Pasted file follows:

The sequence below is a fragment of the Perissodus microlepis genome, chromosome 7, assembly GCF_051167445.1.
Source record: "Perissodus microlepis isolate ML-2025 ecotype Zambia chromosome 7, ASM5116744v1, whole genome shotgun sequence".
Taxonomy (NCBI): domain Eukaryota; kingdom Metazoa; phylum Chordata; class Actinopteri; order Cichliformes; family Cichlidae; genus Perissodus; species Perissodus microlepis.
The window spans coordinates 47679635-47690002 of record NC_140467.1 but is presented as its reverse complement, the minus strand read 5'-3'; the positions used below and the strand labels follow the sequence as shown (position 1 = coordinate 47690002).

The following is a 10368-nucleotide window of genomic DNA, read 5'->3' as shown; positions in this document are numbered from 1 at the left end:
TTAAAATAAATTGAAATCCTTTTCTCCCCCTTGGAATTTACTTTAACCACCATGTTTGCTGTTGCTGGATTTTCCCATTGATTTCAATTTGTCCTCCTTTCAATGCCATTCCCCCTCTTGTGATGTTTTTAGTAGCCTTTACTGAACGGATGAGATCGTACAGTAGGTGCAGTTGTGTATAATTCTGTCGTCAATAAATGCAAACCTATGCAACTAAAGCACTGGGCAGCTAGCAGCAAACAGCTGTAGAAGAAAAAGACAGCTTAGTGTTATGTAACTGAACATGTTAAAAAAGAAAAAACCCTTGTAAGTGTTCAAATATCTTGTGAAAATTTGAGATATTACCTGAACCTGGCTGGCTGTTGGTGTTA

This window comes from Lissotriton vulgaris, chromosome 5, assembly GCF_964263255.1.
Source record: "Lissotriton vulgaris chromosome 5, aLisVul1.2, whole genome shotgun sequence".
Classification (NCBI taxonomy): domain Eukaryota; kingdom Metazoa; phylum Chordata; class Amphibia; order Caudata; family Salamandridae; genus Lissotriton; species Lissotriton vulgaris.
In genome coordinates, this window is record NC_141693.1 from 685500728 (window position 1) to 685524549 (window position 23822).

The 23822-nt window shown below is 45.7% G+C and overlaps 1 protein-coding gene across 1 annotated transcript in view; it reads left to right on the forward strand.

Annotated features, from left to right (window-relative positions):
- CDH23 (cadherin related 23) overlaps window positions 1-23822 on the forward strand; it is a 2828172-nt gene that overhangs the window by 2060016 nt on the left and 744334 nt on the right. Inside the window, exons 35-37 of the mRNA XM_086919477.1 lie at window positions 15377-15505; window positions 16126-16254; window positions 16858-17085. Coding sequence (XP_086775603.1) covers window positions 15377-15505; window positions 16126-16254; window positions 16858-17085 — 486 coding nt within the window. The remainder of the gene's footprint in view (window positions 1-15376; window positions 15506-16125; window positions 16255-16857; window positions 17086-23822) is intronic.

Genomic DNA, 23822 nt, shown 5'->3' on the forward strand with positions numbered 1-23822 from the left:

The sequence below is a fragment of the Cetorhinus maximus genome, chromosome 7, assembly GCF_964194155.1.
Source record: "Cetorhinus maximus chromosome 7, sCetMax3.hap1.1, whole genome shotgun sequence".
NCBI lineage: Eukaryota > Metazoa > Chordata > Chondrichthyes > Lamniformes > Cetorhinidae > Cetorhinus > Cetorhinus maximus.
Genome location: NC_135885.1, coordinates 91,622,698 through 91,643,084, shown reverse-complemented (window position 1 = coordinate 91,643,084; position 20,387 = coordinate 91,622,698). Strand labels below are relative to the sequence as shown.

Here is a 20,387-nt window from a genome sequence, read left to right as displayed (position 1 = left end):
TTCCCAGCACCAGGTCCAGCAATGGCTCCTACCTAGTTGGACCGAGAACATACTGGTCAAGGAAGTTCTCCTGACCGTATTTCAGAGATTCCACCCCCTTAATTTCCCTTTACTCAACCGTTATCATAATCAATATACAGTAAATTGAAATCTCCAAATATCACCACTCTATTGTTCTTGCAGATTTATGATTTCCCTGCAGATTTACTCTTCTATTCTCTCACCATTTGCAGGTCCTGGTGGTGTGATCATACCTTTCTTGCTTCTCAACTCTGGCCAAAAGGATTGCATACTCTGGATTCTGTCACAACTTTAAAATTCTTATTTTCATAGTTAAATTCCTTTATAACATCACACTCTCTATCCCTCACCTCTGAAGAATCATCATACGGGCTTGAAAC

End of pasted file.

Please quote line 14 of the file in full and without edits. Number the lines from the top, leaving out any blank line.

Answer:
Genomic DNA, 23822 nt, shown 5'->3' on the forward strand with positions numbered 1-23822 from the left: